With consumer behavior continuing to evolve and a media landscape with high levels of fragmentation, the desire to understand effectiveness has become top priority for marketers across the industry. If I had a dollar for every time I’ve heard the question “Did my campaign cause the consumer to convert?”, I’m sure I’d be well on my way towards retirement.
In any case, I know this is something we as marketers are often asked and yesterday’s Advertising Week seminar (which featured Booking.com, eBay, Lyft, Facebook, and AdExchanger) really dove deeper into how we could go about answering such a question. Incrementality is a means to drive that understanding through measurement. It provides a solid basis for understanding how many conversions were caused by a given marketing initiative. Furthermore, it’s the measurement of how much business a brand gets when it spends money on advertising relative to how much it gets when it doesn’t spend money on advertising (we can parse this out at a campaign and platform level as well).
Below are two key pieces of value that incrementality measurement provide to us marketers, if implemented correctly:
- A clear understanding of ROI caused by a given campaign and/or across platforms
- Awareness of attributes that lead to success for a campaign that can be carried on as learnings that inform future campaigns
Putting incrementality into practice also allows the evaluation of different measurement methodologies and attribution models (i.e. last touch vs MTA). And further, it allows us to understand that often different methods lead to different results, while some even misinform us. Knowing that, it’s evident that incrementality measurement is a powerful tool. However, as with most things digital, the devil lies in the details. Here are a few things to keep in mind when evaluating whether to assimilate incrementality into the advertising decision process:
- Instill a data curious culture within the company: This and the following point marry together very nicely. Throughout the company culture, it’s imperative that people are interested in the “why” being insights and findings. But it doesn’t stop there; the learnings gleaned must be actionable. There must be a companywide commitment to measurement and optimization.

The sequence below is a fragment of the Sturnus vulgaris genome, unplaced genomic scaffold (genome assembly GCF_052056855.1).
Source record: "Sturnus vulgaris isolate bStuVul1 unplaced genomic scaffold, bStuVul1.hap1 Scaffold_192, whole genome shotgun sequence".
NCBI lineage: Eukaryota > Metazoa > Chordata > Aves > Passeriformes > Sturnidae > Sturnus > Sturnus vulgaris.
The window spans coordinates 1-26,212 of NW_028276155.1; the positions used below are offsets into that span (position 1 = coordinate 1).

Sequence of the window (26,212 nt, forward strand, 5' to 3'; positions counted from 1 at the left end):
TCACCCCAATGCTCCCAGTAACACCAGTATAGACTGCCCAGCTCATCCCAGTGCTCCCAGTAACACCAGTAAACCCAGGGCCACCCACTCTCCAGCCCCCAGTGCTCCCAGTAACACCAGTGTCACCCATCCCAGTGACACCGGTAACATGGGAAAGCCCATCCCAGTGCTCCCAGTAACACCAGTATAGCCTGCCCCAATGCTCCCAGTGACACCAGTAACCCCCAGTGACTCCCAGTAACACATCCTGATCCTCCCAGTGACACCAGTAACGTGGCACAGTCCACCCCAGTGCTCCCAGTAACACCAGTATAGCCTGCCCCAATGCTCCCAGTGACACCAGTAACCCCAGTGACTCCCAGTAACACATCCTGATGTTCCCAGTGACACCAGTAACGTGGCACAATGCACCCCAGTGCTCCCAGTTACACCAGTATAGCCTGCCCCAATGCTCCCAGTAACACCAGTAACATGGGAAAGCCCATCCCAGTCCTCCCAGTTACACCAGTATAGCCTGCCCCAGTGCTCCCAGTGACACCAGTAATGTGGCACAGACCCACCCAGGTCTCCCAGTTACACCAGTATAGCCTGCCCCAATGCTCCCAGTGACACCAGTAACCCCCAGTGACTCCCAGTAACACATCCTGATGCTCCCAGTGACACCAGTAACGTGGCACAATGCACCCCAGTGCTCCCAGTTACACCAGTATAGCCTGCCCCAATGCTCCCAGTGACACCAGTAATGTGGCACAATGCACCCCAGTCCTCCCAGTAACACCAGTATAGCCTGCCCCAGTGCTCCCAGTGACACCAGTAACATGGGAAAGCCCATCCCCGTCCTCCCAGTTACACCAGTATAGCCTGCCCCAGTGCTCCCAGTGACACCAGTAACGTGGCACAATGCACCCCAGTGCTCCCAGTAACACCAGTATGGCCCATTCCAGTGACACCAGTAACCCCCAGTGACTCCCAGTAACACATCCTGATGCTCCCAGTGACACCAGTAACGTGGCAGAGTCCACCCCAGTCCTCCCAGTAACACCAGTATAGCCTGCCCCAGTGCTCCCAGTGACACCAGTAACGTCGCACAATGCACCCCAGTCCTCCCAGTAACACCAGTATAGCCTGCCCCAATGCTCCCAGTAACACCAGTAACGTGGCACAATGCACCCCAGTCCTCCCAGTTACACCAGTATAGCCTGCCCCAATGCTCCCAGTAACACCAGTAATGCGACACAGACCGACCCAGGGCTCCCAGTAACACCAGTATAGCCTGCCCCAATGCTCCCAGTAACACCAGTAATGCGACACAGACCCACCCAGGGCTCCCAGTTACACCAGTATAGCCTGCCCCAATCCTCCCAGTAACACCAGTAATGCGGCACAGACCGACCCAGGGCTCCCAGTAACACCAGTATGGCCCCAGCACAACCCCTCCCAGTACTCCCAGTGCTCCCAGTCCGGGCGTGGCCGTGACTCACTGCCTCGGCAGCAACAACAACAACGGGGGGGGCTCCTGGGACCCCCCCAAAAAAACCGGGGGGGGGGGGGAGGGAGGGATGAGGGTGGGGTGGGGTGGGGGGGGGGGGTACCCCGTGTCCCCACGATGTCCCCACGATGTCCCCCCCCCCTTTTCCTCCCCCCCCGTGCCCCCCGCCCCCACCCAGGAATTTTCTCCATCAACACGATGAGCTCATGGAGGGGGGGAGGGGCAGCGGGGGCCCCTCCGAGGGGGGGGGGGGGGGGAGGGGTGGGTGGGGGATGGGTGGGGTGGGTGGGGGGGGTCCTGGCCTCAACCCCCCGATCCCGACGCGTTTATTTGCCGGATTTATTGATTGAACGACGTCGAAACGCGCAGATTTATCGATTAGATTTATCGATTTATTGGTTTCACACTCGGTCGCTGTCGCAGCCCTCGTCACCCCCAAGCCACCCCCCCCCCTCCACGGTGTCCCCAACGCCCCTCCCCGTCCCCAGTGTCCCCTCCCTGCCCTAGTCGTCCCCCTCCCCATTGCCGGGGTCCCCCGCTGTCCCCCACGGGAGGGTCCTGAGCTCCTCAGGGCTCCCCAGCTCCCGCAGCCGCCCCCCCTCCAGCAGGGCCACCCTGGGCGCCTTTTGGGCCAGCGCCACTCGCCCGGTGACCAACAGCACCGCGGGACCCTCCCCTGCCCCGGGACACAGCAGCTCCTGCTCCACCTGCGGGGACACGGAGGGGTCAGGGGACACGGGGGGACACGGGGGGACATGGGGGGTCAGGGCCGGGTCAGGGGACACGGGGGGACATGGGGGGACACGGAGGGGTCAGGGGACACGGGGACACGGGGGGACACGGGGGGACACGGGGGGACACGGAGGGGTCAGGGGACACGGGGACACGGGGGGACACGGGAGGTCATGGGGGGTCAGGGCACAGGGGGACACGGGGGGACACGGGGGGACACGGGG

- Executive Buy-In: Successful digital-first brands like eBay and Lyft have been A/B testing nearly every aspect of their business since conception. They have been able to make the “test and learn” mentality sustainable throughout their culture largely due to senior leadership encouraging and supporting it.
- Talent Acquisition: To thrive and survive in a fragmented digital world, there is a need for talent with expertise in A/B testing who can glean insights from a scientific approach, leveraging data. Bringing in the right people doesn’t only mean having those who understand the technicalities of such testing, but it also requires cross collaboration from strategy to measurement in the form of a feedback loop, allowing responsible learnings to happen frequently.
- Tight Hypothesis: It’s crucial to know exactly what effect you are trying to capture in measurement and have well-defined hypotheses and parameters set in place.
- Cycle of Continuous Experimentation: Historically we’ve looked at testing and experiments very discretely, but to make sense of the fragmentation of the digital world at large and to capture the right insights from all the demand signals consumers are sharing with us, it’s imperative that we not only ask more questions about consumers, but we test them more frequently. Fail fast, and often so that we can be iterative in our approach to marketing.
But why does this all matter to us marketers? Incremental measurement is scalable and fact-based. As we find budget constraints that tie us to what we can and cannot measure within our campaigns, this form of testing allows us to glean fast, responsible learnings through a test and learn mindset. As the industry shifts towards a consumer centric approach to marketing, where personalization is king, it’s critical to ensure that we as marketers revamp our mindset to be continuous learners. Leveraging the right talent, being data curious, and continuously experimenting are the key attributes that will help us effectively respond to consumer demands and meet their needs in real-time. And this is merely the beginning!